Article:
this particular New Urbanist always tells Europeans that they shouldn’t leave their tours of the United States without first visiting Charleston, that while (in general terms of course) in Europe there are magnificent public spaces (walkable areas, broad avenues, parks etc.) and impoverished private spaces (apartment-caves with little light, little room, etc.), and while the United States is lacking in rich public spaces (strip malls, car culture predominates), but has rich private spaces (well, McMansions or the North Dallas special type construction of home, built for comfort, light, etc.)–Charleston has the best of both worlds–public and private spheres.

It follows from this contextualization that the Charleston architectural style, with its porch as an open habitable space between public and private (to use this binomial characterization that has been questioned by many…) typifies this connection…

All in all, happy to call Charleston home, and we’re happy to have an upcoming talk at the College by Dr. Sonia Hirt [who was not the New Urbanist discussed above, but who has done some research on New Urbanism] on “Jane Jacobs and Urban Knowledge” (flyer below with clickable links).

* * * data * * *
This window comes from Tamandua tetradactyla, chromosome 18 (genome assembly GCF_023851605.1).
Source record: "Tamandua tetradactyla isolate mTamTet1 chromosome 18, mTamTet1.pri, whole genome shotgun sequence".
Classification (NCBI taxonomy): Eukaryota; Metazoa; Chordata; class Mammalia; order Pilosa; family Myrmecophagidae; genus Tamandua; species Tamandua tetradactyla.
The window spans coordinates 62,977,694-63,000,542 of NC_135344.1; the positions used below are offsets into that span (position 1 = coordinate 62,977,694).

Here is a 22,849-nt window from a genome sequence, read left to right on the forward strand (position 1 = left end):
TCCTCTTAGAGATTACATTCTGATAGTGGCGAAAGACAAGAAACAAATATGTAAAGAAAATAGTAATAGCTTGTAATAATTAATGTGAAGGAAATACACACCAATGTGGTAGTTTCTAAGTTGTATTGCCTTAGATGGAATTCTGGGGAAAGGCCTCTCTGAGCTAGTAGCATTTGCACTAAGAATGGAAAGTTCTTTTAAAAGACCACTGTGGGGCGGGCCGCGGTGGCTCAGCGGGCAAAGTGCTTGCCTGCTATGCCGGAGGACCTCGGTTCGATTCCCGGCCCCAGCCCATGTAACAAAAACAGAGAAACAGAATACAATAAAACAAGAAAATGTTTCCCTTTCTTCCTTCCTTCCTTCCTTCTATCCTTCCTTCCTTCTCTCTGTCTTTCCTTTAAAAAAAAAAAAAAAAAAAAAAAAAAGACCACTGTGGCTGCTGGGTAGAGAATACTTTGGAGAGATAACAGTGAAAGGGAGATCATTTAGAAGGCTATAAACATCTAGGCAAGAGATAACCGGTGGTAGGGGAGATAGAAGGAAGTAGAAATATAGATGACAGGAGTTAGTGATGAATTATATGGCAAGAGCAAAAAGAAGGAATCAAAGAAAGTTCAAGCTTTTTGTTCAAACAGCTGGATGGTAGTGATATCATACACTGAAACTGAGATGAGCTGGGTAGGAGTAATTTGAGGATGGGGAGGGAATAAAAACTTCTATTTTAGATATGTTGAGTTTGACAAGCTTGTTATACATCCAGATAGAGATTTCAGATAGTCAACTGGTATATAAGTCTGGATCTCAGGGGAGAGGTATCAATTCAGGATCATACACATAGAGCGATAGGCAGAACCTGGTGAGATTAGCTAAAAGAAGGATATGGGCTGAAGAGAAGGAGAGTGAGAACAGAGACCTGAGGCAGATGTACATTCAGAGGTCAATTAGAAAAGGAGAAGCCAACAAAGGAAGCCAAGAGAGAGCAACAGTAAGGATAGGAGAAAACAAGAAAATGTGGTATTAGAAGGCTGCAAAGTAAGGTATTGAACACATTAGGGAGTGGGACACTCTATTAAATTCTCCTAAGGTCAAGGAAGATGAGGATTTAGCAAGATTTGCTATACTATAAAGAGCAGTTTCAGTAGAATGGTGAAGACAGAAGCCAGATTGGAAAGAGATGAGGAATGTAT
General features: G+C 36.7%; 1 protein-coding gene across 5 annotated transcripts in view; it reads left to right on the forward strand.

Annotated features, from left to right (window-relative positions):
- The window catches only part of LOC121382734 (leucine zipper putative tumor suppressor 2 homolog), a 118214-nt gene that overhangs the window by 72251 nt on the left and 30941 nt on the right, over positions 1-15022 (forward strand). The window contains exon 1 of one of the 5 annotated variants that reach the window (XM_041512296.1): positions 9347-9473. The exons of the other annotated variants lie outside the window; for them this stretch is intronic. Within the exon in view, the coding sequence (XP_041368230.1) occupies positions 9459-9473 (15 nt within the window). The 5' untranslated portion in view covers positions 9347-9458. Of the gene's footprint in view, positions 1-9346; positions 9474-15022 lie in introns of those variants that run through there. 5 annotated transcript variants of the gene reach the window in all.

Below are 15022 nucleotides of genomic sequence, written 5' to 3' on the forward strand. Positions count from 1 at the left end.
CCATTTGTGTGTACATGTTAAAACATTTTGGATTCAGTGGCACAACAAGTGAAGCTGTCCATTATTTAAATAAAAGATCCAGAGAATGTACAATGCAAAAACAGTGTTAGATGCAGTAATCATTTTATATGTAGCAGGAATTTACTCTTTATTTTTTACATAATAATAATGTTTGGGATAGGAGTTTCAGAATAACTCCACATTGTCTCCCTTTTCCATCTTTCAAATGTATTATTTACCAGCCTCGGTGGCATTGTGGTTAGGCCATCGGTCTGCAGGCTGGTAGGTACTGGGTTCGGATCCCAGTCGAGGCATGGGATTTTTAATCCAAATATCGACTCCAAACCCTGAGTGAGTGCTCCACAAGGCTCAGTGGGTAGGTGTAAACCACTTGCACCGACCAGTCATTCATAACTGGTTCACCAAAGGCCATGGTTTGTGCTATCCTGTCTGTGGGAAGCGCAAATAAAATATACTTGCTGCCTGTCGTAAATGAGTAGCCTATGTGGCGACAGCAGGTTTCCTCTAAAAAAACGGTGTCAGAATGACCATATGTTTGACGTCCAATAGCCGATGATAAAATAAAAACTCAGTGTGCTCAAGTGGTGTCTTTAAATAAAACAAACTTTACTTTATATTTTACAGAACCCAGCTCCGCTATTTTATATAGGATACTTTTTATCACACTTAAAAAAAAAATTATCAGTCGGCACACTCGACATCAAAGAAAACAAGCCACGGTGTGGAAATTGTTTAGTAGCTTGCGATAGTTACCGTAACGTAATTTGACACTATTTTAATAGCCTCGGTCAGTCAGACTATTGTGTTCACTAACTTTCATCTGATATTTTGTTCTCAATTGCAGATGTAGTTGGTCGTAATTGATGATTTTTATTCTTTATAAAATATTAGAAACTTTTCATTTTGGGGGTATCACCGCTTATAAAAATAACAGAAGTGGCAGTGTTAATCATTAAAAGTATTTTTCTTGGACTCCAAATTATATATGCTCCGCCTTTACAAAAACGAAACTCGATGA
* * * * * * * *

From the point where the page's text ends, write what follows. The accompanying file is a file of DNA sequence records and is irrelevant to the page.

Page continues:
Sonia Hirt lecture CofC poster

urbanculturalstudies:

Invisible Cities by Italo Calvino is a must read… great post from citymovement…

Originally posted on citymovement:

After a seven days’ march through woodland, the traveller directed towards Baucis cannot see the city and yet he has arrived. The slender stilts that rise from the ground at a great distance from one another and are lost above the clouds support the city. You climb them with ladders. On the ground the inhabitants rarely show themselves: having already everything they need up there, they prefer not to come down. Nothing of the city touches the earth except those long flamingo legs on which it rests and, when the days are sunny, a pierced, angular shadow that falls on the foliage.